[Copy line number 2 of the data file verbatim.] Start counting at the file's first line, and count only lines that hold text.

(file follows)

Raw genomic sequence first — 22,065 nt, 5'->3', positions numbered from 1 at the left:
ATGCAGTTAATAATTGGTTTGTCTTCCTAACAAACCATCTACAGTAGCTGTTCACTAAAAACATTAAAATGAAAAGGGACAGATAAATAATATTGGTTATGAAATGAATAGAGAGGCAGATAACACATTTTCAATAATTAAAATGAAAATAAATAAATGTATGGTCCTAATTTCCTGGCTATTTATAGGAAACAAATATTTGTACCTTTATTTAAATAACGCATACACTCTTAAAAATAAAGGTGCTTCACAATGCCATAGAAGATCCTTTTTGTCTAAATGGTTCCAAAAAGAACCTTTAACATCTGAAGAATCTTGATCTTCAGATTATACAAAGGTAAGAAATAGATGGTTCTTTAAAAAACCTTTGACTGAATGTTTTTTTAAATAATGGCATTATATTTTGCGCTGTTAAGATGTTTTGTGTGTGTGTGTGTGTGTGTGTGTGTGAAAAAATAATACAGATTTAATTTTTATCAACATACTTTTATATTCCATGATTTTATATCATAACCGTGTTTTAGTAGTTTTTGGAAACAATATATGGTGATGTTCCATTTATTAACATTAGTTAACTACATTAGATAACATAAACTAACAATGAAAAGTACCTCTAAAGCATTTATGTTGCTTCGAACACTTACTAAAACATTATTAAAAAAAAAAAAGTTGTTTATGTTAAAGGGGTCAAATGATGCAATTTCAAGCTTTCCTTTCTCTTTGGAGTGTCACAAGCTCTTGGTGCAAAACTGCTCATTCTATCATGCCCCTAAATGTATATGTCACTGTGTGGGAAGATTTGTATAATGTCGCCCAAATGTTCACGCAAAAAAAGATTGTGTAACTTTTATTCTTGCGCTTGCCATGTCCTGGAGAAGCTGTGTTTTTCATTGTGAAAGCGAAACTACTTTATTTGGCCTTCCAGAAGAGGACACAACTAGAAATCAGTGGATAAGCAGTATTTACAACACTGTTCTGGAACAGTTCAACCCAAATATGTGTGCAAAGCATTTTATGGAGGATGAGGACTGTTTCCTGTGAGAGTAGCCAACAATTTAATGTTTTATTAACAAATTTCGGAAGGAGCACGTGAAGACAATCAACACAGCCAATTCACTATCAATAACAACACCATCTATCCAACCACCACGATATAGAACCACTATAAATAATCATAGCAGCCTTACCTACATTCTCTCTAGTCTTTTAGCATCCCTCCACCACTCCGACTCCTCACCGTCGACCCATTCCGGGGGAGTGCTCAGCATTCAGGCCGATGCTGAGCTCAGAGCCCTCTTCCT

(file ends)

ATGCAGTTAATAATTGGTTTGTCTTCCTAACAAACCATCTACAGTAGCTGTTCACTAAAAACATTAAAATGAAAAGGGACAGATAAATAATATTGGTTATGAAATGAATAGAGAGGCAGATAACACATTTTCAATAATTAAAATGAAAATAAATAAATGTATGGTCCTAATTTCCTGGCTATTTATAGGAAACAAATATTTGTACCTTTATTTAAATAACGCATACACTCTTAAAAATAAAGGTGCTTCACAATGCCATAGAAGATCCTTTTTGTCTAAATGGTTCCAAAAAGAACCTTTAACATCTGAAGAATCTTGATCTTCAGATTATACAAAGGTAAGAAATAGATGGTTCTTTAAAAAACCTTTGACTGAATGTTTTTTTAAATAATGGCATTATATTTTGCGCTGTTAAGATGTTTTGTGTGTGTGTGTGTGTGTGTGTGTGTGAAAAAATAATACAGATTTAATTTTTATCAACATACTTTTATATTCCATGATTTTATATCATAACCGTGTTTTAGTAGTTTTTGGAAACAATATATGGTGATGTTCCATTTATTAACATTAGTTAACTACATTAGATAACATAAACTAACAATGAAAAGTACCTCTAAAGCATTTATGTTGCTTCGAACACTTACTAAAACATTATTAAAAAAAAAAAAGTTGTTTATGTTAAAGGGGTCAAATGATGCAATTTCAAGCTTTCCTTTCTCTTTGGAGTGTCACAAGCTCTTGGTGCAAAACTGCTCATTCTATCATGCCCCTAAATGTATATGTCACTGTGTGGGAAGATTTGTATAATGTCGCCCAAATGTTCACGCAAAAAAAGATTGTGTAACTTTTATTCTTGCGCTTGCCATGTCCTGGAGAAGCTGTGTTTTTCATTGTGAAAGCGAAACTACTTTATTTGGCCTTCCAGAAGAGGACACAACTAGAAATCAGTGGATAAGCAGTATTTACAACACTGTTCTGGAACAGTTCAACCCAAATATGTGTGCAAAGCATTTTATGGAGGATGAGGACTGTTTCCTGTGAGAGTAGCCAACAATTTAATGTTTTATTAACAAATTTCGGAAGGAGCACGTGAAGACAATCAACACAGCCAATTCACTATCAATAACAACACCATCTATCCAACCACCACGATATAGAACCACTATAAATAATCATAGCAGCCTTACCTACATTCTCTCTAGTCTTTTAGCATCCCTCCACCACTCCGACTCCTCACCGTCGACCCATTCCGGGGGAGTGCTCAGCATTCAGGCCGATGCTGAGCTCAGAGCCCTCTTCCT